HeadHunting and Blogging as form of Resistance

Posted: July 16, 2007 in All and Sundry, Musings, Random Observations

read nino’s piece professor as headhunter about college education and the recent rise of call centers in the philippines. the biggest question is that “are we as university professors obligated to cater to this business of information sweatshop?”

i couldn’t help but nod in agreement while reading the entry. there are so many issues (dilemmas even) to consider as a state university professor. especially if you often take your job as a heavy responsibility, a social calling, and not just a job, which you can switch off after 5pm. perhaps, we’re just idealistic people. despite the times when i often tell myself to chill and just take teaching lightly, i often find it difficult to do so. thanks to my mother. she taught me the values of social awareness and responsibility at a young age. imagine having martial law stories as bedtime tales. and imagine waking up to bombo radyo everyday since god-knows-when and listening to all those people who’d visit our house on weekends discussing the latest project on gender awareness and women empowerment, urban poverty and the like. the downside to this education i got from my parents is that i have become increasingly passionate when it comes to visions or missions and very idealistic, sometimes to a fault. these things are very hard to shrug off. so when i became a teacher, i brought all these baggages with me, which i don’t exactly regret having done.

and speaking of issues, my blogger friends from malaysia are now facing different dilemmas. issues differ depending on socio-cultural contexts. for us here, it’s the growth of information sweatshops, the decline of the educational system, and what not. for my malaysian friends, it’s their country’s apparent lack of true democratic processes, among others. but i admire how activists and concerned individuals alike use blogging as a tool to subvert the hegemonic power. i’m amazed at how they have created a cybercommunity to disseminate alternative information outside the clutches of their government’s control.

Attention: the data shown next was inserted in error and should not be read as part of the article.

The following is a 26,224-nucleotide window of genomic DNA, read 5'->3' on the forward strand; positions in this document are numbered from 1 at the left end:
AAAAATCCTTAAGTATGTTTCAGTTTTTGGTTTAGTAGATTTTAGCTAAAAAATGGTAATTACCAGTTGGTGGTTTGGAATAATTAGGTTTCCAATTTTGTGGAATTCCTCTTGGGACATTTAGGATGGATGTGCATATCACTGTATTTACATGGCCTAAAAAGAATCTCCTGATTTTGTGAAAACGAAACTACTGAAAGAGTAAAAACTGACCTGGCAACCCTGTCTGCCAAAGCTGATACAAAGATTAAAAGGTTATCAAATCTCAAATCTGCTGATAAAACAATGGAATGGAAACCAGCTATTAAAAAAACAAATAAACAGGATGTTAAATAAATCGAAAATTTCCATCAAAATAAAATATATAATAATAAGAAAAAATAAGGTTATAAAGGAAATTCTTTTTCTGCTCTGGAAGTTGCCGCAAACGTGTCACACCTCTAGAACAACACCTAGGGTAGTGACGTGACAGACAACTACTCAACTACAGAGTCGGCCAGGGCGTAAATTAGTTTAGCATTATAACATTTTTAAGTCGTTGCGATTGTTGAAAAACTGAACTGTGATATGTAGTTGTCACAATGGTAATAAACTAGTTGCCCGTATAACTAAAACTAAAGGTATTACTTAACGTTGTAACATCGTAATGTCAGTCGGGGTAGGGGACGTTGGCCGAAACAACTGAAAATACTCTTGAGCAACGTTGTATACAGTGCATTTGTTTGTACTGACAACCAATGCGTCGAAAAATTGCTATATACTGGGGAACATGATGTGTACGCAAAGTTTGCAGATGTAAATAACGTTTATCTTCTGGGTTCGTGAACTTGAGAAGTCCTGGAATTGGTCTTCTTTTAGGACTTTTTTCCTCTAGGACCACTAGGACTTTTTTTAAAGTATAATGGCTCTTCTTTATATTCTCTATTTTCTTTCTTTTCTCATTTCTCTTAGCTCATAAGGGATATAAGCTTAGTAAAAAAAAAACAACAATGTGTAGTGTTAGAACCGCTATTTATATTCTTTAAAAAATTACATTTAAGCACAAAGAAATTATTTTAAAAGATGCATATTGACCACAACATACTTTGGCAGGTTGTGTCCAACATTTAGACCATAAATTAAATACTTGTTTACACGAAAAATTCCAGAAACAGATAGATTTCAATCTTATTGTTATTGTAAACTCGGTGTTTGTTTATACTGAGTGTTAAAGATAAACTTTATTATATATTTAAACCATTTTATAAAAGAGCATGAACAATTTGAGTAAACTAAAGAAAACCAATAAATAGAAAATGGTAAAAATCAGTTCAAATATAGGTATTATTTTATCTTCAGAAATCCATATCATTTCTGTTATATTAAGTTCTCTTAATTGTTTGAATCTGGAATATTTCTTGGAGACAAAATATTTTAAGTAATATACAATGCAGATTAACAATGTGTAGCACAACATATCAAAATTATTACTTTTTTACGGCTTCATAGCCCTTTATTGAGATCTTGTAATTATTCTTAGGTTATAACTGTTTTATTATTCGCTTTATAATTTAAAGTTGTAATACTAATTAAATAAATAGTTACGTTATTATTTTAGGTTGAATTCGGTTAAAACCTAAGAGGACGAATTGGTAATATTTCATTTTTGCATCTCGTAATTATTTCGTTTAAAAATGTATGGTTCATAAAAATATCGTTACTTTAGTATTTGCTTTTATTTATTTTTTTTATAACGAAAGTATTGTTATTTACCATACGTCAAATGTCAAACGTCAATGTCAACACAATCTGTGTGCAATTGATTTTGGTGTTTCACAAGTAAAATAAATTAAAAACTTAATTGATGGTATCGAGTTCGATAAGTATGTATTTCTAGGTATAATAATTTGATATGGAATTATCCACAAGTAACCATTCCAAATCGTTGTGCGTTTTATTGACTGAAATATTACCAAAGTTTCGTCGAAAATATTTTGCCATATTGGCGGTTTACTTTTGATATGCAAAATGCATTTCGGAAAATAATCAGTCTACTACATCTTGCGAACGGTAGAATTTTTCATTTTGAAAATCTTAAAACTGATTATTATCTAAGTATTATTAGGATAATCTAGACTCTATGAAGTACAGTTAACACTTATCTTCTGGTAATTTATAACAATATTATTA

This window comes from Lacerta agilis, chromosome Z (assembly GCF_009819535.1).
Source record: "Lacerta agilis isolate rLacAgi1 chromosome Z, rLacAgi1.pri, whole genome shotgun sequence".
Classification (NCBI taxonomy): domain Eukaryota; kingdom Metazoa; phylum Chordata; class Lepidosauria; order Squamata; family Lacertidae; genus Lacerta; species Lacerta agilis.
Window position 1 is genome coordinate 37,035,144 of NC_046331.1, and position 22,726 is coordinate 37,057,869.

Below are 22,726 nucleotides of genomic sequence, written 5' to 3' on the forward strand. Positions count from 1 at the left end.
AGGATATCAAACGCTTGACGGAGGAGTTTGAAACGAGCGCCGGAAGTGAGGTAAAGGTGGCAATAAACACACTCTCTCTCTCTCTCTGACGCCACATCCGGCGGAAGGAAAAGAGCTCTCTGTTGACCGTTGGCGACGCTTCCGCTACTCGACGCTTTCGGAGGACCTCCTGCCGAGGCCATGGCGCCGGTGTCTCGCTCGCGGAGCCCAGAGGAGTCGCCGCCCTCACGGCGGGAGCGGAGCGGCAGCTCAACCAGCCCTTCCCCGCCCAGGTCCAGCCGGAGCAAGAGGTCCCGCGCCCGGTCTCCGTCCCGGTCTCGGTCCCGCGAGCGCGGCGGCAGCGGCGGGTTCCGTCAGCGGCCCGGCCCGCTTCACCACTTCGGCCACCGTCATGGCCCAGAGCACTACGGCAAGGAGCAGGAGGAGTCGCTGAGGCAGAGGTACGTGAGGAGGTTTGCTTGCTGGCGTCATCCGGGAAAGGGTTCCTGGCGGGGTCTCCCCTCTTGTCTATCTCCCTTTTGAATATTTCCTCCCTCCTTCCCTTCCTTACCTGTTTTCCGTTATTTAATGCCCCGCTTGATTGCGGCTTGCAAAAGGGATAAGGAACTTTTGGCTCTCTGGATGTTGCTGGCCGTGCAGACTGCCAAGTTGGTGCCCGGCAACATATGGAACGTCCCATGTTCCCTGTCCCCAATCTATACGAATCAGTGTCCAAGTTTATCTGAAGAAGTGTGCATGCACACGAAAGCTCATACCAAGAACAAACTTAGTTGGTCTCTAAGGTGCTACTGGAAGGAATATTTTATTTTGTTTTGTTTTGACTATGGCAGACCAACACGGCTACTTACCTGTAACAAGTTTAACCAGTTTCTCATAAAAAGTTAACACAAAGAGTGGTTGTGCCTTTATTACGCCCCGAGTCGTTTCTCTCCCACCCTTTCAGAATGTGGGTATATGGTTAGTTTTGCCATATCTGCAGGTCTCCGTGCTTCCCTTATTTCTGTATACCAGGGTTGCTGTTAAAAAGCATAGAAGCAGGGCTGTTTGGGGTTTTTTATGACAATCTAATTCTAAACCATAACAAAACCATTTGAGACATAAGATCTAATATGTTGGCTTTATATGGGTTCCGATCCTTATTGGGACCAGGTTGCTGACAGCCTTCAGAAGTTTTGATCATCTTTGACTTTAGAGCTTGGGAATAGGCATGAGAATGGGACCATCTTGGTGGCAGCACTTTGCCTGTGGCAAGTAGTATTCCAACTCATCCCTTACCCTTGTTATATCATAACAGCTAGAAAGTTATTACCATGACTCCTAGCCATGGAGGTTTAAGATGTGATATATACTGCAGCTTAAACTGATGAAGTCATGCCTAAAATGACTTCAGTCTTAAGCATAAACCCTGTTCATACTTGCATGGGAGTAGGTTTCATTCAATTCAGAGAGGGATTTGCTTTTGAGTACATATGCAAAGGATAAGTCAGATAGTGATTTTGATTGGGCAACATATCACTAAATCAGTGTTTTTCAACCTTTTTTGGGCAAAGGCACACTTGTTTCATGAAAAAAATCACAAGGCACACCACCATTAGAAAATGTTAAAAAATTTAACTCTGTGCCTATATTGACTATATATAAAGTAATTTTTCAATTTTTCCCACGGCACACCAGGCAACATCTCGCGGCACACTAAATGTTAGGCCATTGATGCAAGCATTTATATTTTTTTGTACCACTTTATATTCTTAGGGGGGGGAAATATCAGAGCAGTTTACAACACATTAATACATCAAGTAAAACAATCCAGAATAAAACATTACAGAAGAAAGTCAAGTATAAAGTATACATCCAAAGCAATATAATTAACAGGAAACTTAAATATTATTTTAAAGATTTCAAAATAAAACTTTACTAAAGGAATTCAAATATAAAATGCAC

when i was there in KL last year, i saw the good side of an urbanized highly-developed country. i loved it. but then i also recognized the fruits of development labor. such is the case if people allow government to function as big brother. while walking around, you’d notice how people behave in KL, and feel that such behavior is socially constructed within a panopticon’s control. that is a hasty generalization, i admit. but an observation nonetheless. i don’t pretend however that my country is the epitome of beautiful stabilized democracy. we all have our own concerns.

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